Thursday, February 23, 2017

Igneous Rocks

Our fifth Geology lesson with our co-op was all about igneous rocks.  As I taught, we put together a poster (I am kicking myself that I forgot to photograph it) so they could better visualize what I was saying.  First, we talked about the composition of the earth's crust.  Igneous rocks make up the majority.  We placed this image in our lapbooks.
Next, we talked about how igneous rocks are formed.  The word igneous comes from the Latin word ignis, which means "fire."  This was their clue.  They immediately guessed volcanoes.  I then told them that volcanoes were named after the Roman god of fire, Vulcan.  I used this little pocket volcano (bought at Michael's for $2) to demonstrate.
 Just add a little vinegar to the opening ...
 ... when it hits the baking soda within, BOOM!  We have eruption immediately.
 They were able to see that the "lava" that flowed out would cool and harden to form igneous rocks.  Note the bubbles that form holes in some of those rocks.  The "magma" that remained inside would also form different igneous rocks than those formed by the outside lava.
For a snack, I made volcano cookies.  I simply baked some dark colored cookies, then once baked, cut them into triangles.  After they cooled a bit, I used cookie icing and red decorating sugar to add lava.
 Volcano cookies!  They loved them.  I served them with ice-cold water bottles "to cool down" their mouths.  They thought this was funny.
We then talked about how igneous rocks form from volcanoes and the difference between those that are intrusive (formed slowly, below the surface) and extrusive (formed more quickly, on or above the surface).  We then looked at samples of each.  

First, we hit on a couple of intrusive rocks.  Our first was granite.  Pink granite (like the sample below) gets its pink color from the mineral presence of lepidolite.  This type of rock makes up the inner walls of the Great Pyramids.
Next, we compared the first sample to these of white granite.  You can see the large, well-formed crystals that are characteristic of intrusive igneous rocks.  Granite is the most plentiful igneous rock on dry land.  (The most plentiful worldwide is an extrusive rock which we'll get to farther down on this post.)
Our next intrusive sample was diorite.  Like granite, it has those well-developed crystals ingrained.  Diorite was found in a lot of the weapons used by the Incas and the Mayans.
After we observed each sample, we added it to our igneous rocks pocket that I printed from  These went into our lapbooks.
For those samples that I wanted them to add to their pockets that were not provided by the site's download (like diorite), I used this Dover Learning About Rocks sticker book to make slips of paper for them to add that rock's sticker to.  They would then add the slips to their pockets with the other samples (see above).  (We will use these Dover books to do the same for sedimentary and metamorphic rocks when we learn about those, too.  You can purchase these Dover books at for only $1.99 apiece.)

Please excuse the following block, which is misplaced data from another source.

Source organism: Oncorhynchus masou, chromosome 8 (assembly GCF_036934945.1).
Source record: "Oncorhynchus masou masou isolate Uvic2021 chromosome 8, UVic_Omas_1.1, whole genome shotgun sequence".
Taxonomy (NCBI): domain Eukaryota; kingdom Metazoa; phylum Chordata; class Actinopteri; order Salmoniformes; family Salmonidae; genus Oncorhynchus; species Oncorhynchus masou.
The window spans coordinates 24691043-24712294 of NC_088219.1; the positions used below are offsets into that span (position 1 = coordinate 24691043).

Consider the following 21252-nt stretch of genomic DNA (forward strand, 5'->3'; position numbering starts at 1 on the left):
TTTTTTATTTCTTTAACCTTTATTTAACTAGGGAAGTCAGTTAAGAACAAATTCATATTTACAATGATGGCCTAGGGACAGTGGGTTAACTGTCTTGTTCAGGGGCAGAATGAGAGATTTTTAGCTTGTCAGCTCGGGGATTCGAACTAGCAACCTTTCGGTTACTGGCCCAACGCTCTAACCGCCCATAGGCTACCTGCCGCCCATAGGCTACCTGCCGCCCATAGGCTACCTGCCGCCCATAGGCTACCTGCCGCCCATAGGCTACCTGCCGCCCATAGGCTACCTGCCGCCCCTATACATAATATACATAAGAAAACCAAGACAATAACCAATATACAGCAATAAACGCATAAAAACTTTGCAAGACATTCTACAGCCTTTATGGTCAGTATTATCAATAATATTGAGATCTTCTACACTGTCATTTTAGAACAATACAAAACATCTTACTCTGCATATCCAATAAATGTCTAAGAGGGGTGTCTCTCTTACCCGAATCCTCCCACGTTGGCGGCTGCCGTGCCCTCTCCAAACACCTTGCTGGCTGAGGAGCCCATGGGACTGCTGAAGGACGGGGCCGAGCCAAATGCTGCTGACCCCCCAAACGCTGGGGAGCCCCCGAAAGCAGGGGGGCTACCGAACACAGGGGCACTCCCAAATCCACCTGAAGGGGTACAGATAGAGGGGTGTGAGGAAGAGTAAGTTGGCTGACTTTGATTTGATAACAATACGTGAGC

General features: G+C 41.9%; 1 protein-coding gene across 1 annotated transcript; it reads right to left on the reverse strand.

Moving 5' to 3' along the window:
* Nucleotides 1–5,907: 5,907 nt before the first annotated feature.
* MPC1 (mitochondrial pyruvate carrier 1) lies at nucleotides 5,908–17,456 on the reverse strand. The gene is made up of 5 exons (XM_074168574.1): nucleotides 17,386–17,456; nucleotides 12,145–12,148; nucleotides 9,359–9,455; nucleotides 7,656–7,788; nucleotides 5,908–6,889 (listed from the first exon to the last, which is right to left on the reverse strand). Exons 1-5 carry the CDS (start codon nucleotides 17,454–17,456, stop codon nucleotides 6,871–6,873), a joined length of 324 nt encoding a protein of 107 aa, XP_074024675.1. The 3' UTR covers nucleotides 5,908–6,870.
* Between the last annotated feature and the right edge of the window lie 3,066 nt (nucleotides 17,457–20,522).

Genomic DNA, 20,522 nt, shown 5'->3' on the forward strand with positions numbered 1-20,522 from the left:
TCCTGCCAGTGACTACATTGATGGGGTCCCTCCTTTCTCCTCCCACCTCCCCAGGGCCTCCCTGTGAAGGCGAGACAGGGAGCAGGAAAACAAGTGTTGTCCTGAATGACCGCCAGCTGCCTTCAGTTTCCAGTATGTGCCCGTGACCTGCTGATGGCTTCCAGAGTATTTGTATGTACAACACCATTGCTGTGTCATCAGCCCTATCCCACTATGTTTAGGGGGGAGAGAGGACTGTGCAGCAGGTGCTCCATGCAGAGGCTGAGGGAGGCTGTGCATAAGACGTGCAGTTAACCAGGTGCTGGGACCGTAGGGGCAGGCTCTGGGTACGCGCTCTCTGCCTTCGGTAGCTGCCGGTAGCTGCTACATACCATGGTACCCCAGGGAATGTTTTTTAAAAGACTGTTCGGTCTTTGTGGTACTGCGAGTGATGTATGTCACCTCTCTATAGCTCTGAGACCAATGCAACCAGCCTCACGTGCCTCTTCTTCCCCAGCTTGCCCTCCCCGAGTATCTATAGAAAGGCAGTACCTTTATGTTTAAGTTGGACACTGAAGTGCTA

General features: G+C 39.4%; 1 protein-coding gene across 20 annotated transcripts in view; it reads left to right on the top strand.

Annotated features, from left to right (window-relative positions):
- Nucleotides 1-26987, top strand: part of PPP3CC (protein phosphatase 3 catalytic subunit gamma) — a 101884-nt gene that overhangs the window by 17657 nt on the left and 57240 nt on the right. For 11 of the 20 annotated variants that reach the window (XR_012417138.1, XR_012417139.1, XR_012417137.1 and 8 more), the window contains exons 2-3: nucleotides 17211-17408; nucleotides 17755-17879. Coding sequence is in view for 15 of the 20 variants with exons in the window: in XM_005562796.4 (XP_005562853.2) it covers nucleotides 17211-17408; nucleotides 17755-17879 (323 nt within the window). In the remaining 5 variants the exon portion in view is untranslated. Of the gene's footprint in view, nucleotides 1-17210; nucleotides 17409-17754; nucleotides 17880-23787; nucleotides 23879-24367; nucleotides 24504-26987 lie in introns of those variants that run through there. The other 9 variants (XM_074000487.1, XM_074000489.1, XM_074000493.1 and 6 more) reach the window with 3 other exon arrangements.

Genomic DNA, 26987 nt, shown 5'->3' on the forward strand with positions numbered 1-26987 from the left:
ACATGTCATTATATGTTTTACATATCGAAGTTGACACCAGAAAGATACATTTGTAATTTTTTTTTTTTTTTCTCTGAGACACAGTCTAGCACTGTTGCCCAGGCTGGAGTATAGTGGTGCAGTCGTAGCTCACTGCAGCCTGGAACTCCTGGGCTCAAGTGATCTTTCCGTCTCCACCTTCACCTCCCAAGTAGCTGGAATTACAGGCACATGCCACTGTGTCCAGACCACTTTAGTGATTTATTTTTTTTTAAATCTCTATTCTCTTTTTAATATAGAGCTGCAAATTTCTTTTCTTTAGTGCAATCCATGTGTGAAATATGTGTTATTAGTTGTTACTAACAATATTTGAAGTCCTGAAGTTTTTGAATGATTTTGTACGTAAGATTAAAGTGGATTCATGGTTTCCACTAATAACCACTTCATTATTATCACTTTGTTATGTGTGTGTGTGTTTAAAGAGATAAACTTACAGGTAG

Then it was time to discuss some extrusive igneous rocks.  The first we covered was basalt (seen below).  As you can see from the picture, the crystals in extrusive rocks are much smaller than those of intrusive.  This is because they form more quickly on the surface, cooling and hardening faster than those rocks below the surface.  Basalt is the most common rock in the Earth's crust.  This is because this rock erupts from deep sea volcanoes and since our planet is covered by more water than land, you can see why this one would be more common on our crust.  This rock has also been found on the moon and on Mars.
 Next, we looked at vesicular basalt.  It has holes in it that were formed by bubbles in the lava.  We had fun comparing its weight to the regular basalt sample.
 Next up?  Pumice!
 We talked about what we use pumice for ...
 ... but more importantly, how this is the rock that floats!  Of course, we tested it.  It didn't disappoint!
 Here it is, floating next to basalt, which sunk immediately.
 The last extrusive igneous rock we covered was obsidian.  It is commonly known as "volcanic glass" because of its glassy appearance.  Native Americans used it for arrowheads, tools, and knives.  It is still used in some surgical blades.
 These are considered pure samples.  The one on the right is uncleaved.
An impure obsidian is this sample of snowflake obsidian.  These white crystals you see are considered impurities, crystals of a mineral called cristobalite, which the lava picks up as it flows over the earth's surface.
After observing all of our samples, we finished filling out our igneous rocks pocket then completed this printable (from the same site we printed the pocket) to review.
 I had printed the information to go under each tab ahead of time to save them from too much writing.
 They loved putting them together and adding them to our lapbooks.
I also made this sticker for them to add ...
... and printed this image from online.  They love decorating their lapbooks with little additions like these.
For homework, I gave them this review sheet I found at  (It's a free download.)
Also, I got the idea for writing narratives in the point of view of an igneous rock at  From that idea, I made writing sheets and gave each type of igneous rock a clever name so every student got a different rock to write about.  We had Miss Polly Pumice ...
... Gregory Granite ...
... Obadiah Obsidian ...
... and Miss Basil Basalt.
They laughed as I handed out their narratives.  I can't wait to see what they return with.  Next up?  We will do a quick igneous rocks lab to identify mystery rocks (like we did with minerals), then have a field trip to a local park known for its rock structures!  Check back with us!

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